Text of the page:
lab exercise before receiving laboratory credit from the college or institution). Students may work individually or in a group
depending on the lab. The following guided inquiry labs will be completed throughout the course of the school year [CR 6]:
Separation by Paper Chromatography
Masses of Gasses
Penny Analysis
Reaction Kinetics
Equilibrium Position
Creation of a Buffer
Electrochemical Cells

Controversial Issues
Any film or materials that would be considered "controversial" will be preapproved for show by the administrative team. A
note for student participation will be sent home for classroom approval.

AP Chemistry Course Syllabus 14-15

Grading Policy-Grading Scale
Grade point values and the percentages used to determine each grade are listed below-

Percentage Letter Grades Point Value _____
90% - 100% A=Superior 4.0
80%-89% B=Above Average 3.0
70%-79% C=Average 2.0
60%-69% D=Below Average 1.0
Below 60% F=Failing 0.0

Course Sequence
Due to the intensive nature of this course, students will be required to complete a summer reading and homework assignment
to ensure preparation and understanding of previous knowledge content. Laboratory investigations and other activities will be
infused throughout the course to provide students opportunities outside the laboratory to meet all the learning objectives. [CR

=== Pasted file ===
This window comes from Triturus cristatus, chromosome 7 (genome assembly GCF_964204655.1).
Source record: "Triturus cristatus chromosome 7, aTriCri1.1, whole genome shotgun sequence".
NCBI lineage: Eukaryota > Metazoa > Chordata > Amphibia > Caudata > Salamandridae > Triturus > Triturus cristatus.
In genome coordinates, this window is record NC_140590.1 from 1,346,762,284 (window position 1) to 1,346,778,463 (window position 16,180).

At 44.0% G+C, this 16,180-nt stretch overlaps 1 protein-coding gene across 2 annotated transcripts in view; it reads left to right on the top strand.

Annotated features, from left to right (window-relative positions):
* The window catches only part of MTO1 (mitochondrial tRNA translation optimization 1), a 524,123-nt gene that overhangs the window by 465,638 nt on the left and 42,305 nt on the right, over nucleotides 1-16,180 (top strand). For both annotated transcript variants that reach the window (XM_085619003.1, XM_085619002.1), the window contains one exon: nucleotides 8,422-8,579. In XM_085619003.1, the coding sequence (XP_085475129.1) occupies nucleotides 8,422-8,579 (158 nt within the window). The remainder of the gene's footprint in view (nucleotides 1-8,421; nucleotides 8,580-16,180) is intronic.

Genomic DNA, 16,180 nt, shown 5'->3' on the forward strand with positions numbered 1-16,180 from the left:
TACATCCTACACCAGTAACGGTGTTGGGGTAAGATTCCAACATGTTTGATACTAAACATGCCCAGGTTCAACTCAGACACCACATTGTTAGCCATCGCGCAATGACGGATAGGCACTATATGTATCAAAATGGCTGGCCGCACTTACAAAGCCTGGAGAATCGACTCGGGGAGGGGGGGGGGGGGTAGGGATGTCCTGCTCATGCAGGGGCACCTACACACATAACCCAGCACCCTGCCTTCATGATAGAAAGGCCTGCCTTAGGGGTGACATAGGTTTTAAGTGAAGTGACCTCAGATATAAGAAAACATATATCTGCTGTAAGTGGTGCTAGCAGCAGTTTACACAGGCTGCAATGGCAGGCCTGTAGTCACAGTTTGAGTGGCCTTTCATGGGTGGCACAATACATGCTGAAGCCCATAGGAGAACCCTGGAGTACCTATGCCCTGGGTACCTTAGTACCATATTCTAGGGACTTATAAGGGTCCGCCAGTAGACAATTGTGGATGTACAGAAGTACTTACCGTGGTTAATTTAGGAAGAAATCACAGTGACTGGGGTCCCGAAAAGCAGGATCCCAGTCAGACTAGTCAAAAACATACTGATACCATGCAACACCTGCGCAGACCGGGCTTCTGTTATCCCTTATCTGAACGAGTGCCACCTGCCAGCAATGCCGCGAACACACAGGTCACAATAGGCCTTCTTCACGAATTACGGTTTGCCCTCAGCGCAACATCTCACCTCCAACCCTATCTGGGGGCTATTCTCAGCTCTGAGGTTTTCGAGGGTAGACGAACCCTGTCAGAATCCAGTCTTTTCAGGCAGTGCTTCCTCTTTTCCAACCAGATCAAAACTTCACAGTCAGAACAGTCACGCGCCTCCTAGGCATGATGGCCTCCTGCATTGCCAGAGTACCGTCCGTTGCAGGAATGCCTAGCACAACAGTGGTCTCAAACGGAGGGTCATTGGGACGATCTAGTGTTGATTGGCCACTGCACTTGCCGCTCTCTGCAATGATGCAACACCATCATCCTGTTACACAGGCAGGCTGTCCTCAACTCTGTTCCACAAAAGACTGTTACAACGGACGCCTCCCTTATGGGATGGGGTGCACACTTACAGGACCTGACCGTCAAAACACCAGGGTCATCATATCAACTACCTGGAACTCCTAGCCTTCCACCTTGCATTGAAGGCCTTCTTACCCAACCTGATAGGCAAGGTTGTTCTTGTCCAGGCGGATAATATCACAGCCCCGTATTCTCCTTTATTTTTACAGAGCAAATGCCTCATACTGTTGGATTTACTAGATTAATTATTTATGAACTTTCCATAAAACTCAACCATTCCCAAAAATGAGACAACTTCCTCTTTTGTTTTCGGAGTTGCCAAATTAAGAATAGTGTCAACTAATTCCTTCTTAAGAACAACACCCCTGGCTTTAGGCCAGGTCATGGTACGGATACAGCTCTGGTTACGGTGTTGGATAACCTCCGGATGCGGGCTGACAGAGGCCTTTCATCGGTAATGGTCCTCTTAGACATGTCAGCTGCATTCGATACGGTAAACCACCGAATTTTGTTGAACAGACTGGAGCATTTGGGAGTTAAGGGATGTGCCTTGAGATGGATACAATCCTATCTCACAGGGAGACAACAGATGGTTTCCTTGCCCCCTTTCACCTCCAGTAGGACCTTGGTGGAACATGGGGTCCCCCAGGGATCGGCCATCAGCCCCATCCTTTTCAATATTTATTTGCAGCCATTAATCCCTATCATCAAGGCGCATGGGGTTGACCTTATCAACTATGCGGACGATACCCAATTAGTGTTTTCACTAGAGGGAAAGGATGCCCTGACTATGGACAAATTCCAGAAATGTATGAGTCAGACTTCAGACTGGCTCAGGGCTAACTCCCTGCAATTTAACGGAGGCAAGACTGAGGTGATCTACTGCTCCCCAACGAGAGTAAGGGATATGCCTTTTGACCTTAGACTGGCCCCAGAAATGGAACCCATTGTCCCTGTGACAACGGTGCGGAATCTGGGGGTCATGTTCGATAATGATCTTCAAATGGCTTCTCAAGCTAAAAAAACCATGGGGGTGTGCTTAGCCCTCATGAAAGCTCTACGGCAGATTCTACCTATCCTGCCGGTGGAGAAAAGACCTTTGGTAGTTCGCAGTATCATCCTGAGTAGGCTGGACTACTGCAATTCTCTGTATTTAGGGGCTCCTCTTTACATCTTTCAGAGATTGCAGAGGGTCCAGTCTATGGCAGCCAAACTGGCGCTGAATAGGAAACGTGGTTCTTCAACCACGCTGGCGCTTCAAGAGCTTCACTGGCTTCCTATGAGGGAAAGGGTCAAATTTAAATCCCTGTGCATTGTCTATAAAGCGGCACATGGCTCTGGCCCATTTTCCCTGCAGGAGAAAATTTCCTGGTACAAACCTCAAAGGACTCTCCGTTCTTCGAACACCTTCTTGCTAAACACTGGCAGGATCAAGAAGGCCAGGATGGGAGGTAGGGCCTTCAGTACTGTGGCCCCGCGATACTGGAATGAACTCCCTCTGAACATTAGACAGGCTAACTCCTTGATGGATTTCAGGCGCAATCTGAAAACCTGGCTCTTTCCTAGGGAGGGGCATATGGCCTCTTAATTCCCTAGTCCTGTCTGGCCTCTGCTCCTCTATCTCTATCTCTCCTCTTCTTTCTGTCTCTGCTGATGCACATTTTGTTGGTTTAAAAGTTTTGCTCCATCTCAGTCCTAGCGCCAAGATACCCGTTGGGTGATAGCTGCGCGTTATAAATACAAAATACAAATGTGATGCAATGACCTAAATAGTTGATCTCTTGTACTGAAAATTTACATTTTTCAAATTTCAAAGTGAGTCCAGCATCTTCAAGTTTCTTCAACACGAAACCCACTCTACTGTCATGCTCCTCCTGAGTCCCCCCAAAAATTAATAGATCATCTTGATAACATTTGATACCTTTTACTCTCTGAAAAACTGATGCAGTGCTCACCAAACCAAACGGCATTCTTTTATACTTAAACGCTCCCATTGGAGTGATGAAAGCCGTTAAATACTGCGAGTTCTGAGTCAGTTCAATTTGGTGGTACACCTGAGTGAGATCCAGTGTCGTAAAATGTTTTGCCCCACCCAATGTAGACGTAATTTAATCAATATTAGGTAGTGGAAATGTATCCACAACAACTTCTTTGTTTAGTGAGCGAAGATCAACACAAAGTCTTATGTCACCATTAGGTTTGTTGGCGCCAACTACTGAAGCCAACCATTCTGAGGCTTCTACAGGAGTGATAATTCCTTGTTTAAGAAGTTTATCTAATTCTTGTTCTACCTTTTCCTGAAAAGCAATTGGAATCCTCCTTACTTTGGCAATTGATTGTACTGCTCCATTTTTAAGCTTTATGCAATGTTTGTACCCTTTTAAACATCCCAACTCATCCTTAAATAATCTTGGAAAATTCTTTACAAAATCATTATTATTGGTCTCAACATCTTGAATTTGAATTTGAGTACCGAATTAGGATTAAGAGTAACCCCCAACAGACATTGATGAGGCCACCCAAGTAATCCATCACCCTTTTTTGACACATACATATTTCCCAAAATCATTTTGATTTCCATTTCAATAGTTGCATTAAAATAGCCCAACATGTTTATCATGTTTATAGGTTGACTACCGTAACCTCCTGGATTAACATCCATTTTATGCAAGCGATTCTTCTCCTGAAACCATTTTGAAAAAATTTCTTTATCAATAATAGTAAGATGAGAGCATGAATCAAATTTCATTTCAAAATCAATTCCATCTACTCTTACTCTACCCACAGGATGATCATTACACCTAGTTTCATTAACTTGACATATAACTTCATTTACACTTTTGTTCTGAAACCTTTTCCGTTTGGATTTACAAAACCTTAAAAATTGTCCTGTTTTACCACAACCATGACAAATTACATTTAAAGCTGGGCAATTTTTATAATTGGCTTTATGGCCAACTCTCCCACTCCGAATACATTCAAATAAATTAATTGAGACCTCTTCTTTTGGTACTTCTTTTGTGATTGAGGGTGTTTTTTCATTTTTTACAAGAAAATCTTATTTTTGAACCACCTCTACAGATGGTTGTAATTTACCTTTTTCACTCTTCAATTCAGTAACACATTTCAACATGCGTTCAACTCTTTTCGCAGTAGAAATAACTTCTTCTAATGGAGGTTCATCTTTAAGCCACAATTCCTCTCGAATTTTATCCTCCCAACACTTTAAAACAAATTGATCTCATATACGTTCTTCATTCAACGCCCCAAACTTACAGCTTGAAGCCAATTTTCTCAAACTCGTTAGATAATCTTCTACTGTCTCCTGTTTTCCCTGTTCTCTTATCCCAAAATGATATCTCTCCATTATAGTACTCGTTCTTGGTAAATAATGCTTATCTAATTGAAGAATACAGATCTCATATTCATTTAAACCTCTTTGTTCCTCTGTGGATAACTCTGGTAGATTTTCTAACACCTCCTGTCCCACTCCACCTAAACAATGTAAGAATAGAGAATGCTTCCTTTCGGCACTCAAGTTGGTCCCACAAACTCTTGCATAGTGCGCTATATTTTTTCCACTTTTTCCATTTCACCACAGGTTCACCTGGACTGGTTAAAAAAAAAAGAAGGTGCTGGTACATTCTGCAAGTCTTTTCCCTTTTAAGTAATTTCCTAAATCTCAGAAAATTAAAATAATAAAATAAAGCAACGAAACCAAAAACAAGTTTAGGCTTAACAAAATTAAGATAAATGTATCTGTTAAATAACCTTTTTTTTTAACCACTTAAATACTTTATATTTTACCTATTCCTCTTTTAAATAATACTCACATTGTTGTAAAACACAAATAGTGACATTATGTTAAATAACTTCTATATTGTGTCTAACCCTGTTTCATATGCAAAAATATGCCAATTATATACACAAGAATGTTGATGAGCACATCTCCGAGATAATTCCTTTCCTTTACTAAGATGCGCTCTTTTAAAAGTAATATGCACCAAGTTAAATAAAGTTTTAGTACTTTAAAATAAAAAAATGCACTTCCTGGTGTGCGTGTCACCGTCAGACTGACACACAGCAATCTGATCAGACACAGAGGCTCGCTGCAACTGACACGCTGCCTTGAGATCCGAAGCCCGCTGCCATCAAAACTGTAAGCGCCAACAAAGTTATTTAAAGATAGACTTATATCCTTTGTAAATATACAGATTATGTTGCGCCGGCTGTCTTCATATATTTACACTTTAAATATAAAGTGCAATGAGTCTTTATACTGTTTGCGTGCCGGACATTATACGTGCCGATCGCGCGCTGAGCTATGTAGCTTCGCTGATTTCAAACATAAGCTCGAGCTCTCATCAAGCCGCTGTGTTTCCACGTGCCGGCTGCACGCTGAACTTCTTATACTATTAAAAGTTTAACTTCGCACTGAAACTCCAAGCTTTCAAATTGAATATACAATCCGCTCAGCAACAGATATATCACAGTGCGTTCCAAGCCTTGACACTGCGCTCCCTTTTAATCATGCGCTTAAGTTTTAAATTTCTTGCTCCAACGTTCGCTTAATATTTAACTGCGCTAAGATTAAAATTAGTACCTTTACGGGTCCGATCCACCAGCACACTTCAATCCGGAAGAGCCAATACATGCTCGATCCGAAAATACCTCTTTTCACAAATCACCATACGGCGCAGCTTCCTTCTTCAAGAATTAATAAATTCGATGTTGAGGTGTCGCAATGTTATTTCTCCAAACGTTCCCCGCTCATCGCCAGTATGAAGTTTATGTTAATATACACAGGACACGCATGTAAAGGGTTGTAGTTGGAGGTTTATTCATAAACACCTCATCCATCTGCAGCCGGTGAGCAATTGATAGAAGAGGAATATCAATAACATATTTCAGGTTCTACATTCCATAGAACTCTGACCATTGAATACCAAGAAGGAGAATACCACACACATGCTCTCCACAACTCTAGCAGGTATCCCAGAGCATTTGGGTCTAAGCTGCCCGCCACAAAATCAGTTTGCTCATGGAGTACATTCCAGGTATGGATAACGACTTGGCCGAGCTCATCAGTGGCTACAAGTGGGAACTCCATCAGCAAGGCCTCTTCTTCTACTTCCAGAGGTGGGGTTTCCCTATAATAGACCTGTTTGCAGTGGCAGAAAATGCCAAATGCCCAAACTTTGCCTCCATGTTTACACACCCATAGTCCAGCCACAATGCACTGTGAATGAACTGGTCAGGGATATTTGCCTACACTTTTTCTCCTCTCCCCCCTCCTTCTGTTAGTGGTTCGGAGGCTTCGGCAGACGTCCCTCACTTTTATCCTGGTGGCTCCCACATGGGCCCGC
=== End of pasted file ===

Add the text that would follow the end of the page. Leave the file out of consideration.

3a] [CR 3b] [CR 3c] [CR 3d] [CR 3e] [CR 3f]
Time Frame Topic(s), Activities, and science practices Chapter(s)
Summer Homework
To be completed before the
start of the school year
Week 1
[CR 3b]
Chemical FoundationsThe scientific method, units of measurement, uncertainty in measurement,
significant figures, dimensional analysis, temperature, classification of matter
1, 2
Activities: Reading an SDS activity (SP 4), Separation by Paper Chromatography Lab* (SP 1, 3, 4, 5,
6, 7), Lab Skills Quiz (SP 2), POGIL Organizing Data (SP 3, 4, 5)
Weeks 2-4
[CR 3a]
Atomic Structure and Periodicitysubatomic particles, atomic experiments, electron configuration,
photoelectron spectroscopy, the photoelectric effect, periodic trends
7, 9
Activities: Periodicity Lab (SP 3, 4, 5, 6), PES POGIL (SP 1, 3, 6), PES activity (SP 1, 3), Early
Atomic Experiments activity (SP 1, 6, 7)
Week 5
[CR 3a]
Atoms, Compounds and MoleculesNaming compounds, ions, isotopes, ionic charges, polyatomic
ions, VSEPR Theory, resonance, Lewis structures, bond polarity, hybridization
7, 8, 9
Ionic vs. Covalent Bonds activity (SP 1, 7), VSEPR activity (SP 1, 6, 7)
Week 6
[CR 3b]
Intermolecular ForcesLondon Dispersion Force, Dipole-Dipole, Hydrogen Bonding, Large
Activities: Attraction activity (SP 1, 6), IMF lab (SP 3, 4, 6, 7)
Weeks 7-9
[CR 3c]
StoichiometryThe mole concept, Avogadros number, percent composition, balancing chemical
equations, percent yield, theoretical yield, limiting reactant
Activities: Masses of Gasses Lab* (SP 2, 4, 5), Penny Analysis Lab* (SP 2, 3, 4), percent yield lab